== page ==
I think for many folks, I’m Indian American, biracial, for many of my brown friends this started to happen around 9/11 where all of a sudden they went from feeling like they were protected, and our parents felt like they were protected because they had gone to the right schools, they had the right degrees and all this stuff. And then they were getting stopped for every single search at the airport. And the feeling that none of that actually gave them the protection that they were seeking.

Kara: Yeah. I mean that’s one of the kind of lies of white supremacy is that you can perform whiteness, or your proximity to whiteness. And when I say that what we mean is however in a current society whiteness is sort of understood or the signals of it to be kind of reaching the accomplishments or having the characteristics or whatever it is. Sort of performing a social role that seems to be similar to those things that are flagged as white. This is a little bit of an in depth explanation for the podcast. But that’s the lie, that will keep you safe.

Just do what we say and do it this way and do it the way that the ‘good white people’ do it and then you’ll be safe, you’ll be close enough. But of course, that’s never true because all it takes is one moment of bias or an event that sort of changes perceptions and the gulf becomes so much wider there. All it takes is being in a group of people where you have blonde hair so nobody knows your Jewish. And they tell all the antisemitic jokes that they usually don’t tell if they think that you are Jewish. It’s that sort of behind the mirror moment. What were you going to say, Amelia?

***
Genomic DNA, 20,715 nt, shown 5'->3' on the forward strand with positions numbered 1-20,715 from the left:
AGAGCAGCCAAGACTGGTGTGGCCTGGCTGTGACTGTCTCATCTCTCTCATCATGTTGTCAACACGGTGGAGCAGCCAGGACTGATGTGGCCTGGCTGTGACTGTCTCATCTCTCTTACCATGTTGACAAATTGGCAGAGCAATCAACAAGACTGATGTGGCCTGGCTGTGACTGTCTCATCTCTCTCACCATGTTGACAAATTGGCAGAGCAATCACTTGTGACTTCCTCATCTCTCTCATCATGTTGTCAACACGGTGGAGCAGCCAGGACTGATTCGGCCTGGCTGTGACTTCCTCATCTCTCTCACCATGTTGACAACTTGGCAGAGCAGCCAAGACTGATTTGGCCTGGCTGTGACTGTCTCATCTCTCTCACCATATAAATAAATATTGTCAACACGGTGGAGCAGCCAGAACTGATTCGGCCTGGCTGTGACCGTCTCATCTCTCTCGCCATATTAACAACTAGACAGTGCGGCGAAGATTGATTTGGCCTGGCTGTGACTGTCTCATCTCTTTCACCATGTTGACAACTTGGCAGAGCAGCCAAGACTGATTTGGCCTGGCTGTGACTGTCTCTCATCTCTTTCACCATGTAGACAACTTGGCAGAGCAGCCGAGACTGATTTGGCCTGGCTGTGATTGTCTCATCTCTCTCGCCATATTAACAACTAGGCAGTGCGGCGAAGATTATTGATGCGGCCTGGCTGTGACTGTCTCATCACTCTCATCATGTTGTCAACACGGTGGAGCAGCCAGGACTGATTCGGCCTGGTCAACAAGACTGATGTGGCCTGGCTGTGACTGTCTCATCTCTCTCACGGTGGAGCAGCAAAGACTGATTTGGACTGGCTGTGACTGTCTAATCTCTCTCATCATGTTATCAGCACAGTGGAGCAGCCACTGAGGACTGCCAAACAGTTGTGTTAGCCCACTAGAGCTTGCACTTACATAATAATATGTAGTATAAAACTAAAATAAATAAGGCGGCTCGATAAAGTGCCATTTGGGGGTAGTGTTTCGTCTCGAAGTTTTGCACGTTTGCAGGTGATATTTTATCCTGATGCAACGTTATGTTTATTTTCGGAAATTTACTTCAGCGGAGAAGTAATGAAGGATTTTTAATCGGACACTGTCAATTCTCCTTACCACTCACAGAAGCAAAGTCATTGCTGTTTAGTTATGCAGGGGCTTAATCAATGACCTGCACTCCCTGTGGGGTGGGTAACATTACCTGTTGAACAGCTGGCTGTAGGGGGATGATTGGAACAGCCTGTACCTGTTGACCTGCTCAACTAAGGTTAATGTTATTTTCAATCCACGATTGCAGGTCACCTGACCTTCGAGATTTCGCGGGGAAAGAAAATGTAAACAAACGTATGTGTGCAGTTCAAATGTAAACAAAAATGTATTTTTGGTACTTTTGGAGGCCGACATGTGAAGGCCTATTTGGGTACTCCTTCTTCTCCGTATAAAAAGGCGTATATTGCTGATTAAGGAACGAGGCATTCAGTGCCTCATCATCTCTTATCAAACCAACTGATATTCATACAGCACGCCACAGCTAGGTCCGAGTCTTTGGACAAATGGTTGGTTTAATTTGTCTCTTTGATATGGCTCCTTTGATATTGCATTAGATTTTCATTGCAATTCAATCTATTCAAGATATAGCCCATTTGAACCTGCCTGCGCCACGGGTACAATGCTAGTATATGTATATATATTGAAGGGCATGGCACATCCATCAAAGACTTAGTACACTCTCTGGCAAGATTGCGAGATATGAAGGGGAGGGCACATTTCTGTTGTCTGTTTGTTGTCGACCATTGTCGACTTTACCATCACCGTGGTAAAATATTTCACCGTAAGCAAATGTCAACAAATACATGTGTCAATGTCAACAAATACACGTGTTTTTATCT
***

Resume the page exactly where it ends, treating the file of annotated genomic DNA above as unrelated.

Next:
Amelia: I was just going to offer, in any other relationship I imagine that there were a series of steps, conversations that could have taken place between coaches, other teachers, parents. That other white families may have been afforded before jumping directly to Child Protective Services as the ‘solution’ that they would see to a child just admitting that he was feeling stressed.

Kara: Right. What I’d love for us to talk a little bit as we’re sort of rounding the corner on this podcast is how do you coach? How do we hold all of this? Yes, the stakes are higher for people in marginalized identities, for communities of color to let any crack in the façade show, let anything slip. Even just have a kid who’s stressed out, much less than the kid without lunch or missing their soccer uniform or whatever. And then also knowing at the same time that you can’t control and protect yourself from everything through your own actions.

And then we still have this problem we were originally trying to solve of how do women move through the logistical load and the mental drama that comes around changing that. So, I’m curious, kind of how do you coach around that? Is the answer, well, you need to be strategic about what things you will let drop? Is the answer we need to not think that we really have control over it anyway? I’d be curious to hear how you guys coach your clients around this when the stakes are higher for them maybe in certain ways?

Shawna: So, when I coach on these topics with my clients I think the work that we’re doing in advanced certification in feminist coaching is so, so powerful. I also find that it can be challenging for my clients to fully identify the beliefs that they’re operating from right at the start. So, when I start to coach on these issues some of the early routes in are maybe a little bit of a side door I would say. So, I often find that I have to start coaching them about their thinking about time.

And the feelings they have around not having enough time, being overwhelmed, being stressed and how they’re managing their time, given that most of them have very full-time jobs. And then come home to the second shift. So, they can often access the idea that they should have an equality of time with their partner, equality of leisure time you might say, or more time for themselves as a desire. So, I sometimes start there. And that can open the door to talking about how bias and biased expectations are impacting the way that they’re spending their time.

The other thing that I tend to bring into my coaching is around household negotiation because I find that some of the standards that we hold ourselves to as wives and mothers can be quite impacted by the cultural messages that we have gotten. And what I hear from a lot of clients are things like, “Well, I just care more about how things are done at home, or my standards are higher.”